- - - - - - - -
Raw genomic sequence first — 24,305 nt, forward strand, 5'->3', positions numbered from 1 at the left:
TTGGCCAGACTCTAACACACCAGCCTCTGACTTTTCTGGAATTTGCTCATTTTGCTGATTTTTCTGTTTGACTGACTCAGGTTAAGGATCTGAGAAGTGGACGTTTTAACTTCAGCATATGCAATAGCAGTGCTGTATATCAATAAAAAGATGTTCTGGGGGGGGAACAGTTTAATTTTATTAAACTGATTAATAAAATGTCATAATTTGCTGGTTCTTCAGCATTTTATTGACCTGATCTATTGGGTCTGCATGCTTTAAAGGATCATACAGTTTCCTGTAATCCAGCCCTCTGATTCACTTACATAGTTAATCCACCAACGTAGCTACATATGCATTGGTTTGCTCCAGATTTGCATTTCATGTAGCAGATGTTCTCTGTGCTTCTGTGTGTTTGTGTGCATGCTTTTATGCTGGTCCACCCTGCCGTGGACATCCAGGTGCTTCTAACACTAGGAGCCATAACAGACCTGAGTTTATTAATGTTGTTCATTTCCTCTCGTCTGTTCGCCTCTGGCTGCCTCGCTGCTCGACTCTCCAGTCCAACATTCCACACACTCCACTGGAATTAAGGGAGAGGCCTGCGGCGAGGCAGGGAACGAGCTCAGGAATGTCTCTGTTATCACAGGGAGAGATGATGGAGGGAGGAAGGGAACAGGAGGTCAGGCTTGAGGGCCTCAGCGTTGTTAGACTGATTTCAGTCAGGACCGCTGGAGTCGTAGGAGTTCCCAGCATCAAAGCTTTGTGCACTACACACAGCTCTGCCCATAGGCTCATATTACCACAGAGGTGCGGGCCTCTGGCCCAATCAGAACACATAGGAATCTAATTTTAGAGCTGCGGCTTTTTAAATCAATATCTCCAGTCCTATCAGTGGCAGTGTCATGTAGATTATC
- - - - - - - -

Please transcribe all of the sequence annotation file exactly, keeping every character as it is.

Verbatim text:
Raw genomic sequence first — 24,305 nt, forward strand, 5'->3', positions numbered from 1 at the left:
TTGGCCAGACTCTAACACACCAGCCTCTGACTTTTCTGGAATTTGCTCATTTTGCTGATTTTTCTGTTTGACTGACTCAGGTTAAGGATCTGAGAAGTGGACGTTTTAACTTCAGCATATGCAATAGCAGTGCTGTATATCAATAAAAAGATGTTCTGGGGGGGGAACAGTTTAATTTTATTAAACTGATTAATAAAATGTCATAATTTGCTGGTTCTTCAGCATTTTATTGACCTGATCTATTGGGTCTGCATGCTTTAAAGGATCATACAGTTTCCTGTAATCCAGCCCTCTGATTCACTTACATAGTTAATCCACCAACGTAGCTACATATGCATTGGTTTGCTCCAGATTTGCATTTCATGTAGCAGATGTTCTCTGTGCTTCTGTGTGTTTGTGTGCATGCTTTTATGCTGGTCCACCCTGCCGTGGACATCCAGGTGCTTCTAACACTAGGAGCCATAACAGACCTGAGTTTATTAATGTTGTTCATTTCCTCTCGTCTGTTCGCCTCTGGCTGCCTCGCTGCTCGACTCTCCAGTCCAACATTCCACACACTCCACTGGAATTAAGGGAGAGGCCTGCGGCGAGGCAGGGAACGAGCTCAGGAATGTCTCTGTTATCACAGGGAGAGATGATGGAGGGAGGAAGGGAACAGGAGGTCAGGCTTGAGGGCCTCAGCGTTGTTAGACTGATTTCAGTCAGGACCGCTGGAGTCGTAGGAGTTCCCAGCATCAAAGCTTTGTGCACTACACACAGCTCTGCCCATAGGCTCATATTACCACAGAGGTGCGGGCCTCTGGCCCAATCAGAACACATAGGAATCTAATTTTAGAGCTGCGGCTTTTTAAATCAATATCTCCAGTCCTATCAGTGGCAGTGTCATGTAGATTATC